Friday, May 30, 2008

I Am Impressed - Penny Arcade

Many readers here probably don't read game-based webcomics, maybe you think, oh, games, how unserious, or perhaps, oh, webcomics, also unserious, and if you combine the two, it's not even worth thinking of a sentence with which to blow it off, but I ask you to hold off on those assumptions for a moment and trust me to read on (you've trusted me to read this far).

My point will get interesting when I get to the children's charity and the exposition, so, with that little teaser, bear with me.

Two guys, many years ago (1998), started a webcomic, Penny Arcade. It's about games, mostly electronic, but gaming in general. Recently, they actually released a game, On the Rain-Slick Precipice of Darkness, Episode One (yes that is supposed to be funny, but it's somewhat of an in-joke: it is intentionally overdone). What is really nice is that it is available not just for Windows (market share) and the Xbox 360 (mine is still choking on GTA IV, btw), but also Mac OSX and Linux. Those are relatively small market share (but really, Windows in corporate offices don't count for market share for games), but the PA guys know that their fans are tech savvy and use Unix-based OSes like OSX and Linux, and making the game available was a concern for them. So they did it. Was it a good ROI on the bottom line? Probably not. Was it a good ROI in terms of externalities and customer loyalty which are so difficult to measure that most people don't even know they exist? Yes, and they knew that.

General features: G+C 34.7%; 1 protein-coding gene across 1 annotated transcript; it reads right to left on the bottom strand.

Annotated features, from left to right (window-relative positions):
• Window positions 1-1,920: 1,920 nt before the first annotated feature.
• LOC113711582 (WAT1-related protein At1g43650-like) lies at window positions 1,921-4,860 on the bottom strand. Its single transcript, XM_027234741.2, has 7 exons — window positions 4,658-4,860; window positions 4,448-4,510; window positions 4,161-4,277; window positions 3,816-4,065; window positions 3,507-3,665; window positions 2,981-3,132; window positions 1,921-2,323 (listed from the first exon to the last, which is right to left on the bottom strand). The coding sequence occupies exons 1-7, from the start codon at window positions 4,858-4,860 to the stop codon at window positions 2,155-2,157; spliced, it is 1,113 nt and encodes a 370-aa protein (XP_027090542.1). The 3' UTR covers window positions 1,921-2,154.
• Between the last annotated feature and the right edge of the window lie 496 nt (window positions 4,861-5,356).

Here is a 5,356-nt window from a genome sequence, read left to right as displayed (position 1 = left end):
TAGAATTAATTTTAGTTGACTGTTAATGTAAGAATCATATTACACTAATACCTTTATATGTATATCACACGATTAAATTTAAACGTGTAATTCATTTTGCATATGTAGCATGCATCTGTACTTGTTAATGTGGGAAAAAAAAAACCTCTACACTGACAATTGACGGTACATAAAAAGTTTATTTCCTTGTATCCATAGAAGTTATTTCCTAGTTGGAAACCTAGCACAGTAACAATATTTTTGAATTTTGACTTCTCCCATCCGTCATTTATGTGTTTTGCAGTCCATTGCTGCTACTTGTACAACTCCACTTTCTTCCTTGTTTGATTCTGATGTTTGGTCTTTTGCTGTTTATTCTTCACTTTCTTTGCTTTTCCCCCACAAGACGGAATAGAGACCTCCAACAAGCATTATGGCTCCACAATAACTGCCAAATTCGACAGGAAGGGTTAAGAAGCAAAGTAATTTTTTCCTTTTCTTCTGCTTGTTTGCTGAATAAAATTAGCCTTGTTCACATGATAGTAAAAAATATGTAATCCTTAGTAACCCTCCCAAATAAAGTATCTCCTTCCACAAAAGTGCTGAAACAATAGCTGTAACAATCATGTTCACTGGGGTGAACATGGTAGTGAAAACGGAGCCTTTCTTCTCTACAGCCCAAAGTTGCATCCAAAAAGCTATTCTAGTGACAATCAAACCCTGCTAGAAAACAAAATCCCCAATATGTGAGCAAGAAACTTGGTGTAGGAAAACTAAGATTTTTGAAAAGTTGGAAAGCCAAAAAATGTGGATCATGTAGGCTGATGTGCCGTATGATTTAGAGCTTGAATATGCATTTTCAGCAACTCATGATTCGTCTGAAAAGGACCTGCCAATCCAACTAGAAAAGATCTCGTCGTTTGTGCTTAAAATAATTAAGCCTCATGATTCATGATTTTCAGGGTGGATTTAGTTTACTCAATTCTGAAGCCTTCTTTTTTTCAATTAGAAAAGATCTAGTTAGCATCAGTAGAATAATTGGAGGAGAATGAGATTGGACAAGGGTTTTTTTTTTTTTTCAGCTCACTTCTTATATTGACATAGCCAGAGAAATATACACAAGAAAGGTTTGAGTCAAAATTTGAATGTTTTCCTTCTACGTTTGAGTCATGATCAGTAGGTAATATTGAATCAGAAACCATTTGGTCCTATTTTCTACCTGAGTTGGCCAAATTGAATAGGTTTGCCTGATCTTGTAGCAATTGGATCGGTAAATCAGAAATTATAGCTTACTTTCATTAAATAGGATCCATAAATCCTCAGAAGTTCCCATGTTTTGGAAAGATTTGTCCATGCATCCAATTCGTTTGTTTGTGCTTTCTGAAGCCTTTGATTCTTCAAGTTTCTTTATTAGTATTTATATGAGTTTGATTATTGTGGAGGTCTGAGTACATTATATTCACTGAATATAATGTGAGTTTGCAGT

So that was a really nice gesture.

Beyond that, the PA guys (Jerry Holkins and Mike Krahulik) also have a charity for children in children's hospitals, Child's Play. Amazing. They didn't have to do that. But they did. (Started in 2003.)

And they started an exposition, Penny Arcade Expo (PAX), a gaming exposition that is focused on the fans and players, not built around the companies (which are present, of course). Having been to comic cons, the Detroit auto show, Mac expos, and even an anime con, the logistics of bringing together an expo must be insane. They didn't have to do that. But they did. (Started in 2004.)

They do what they love, and they love what they do. It's not about branding, and making money is not the main concern (but everyone has to pay the rent, of course). Because of this, they do it well. PAX 2007 had 37,000 attendees. Child's Play 2007 raised $1.3 million US. (Numbers from Wikipedia.) Amazing.

How great is all that? I will tell you! Very great.

Also Wikipedia links:
People even make songs with accompanying videos about them.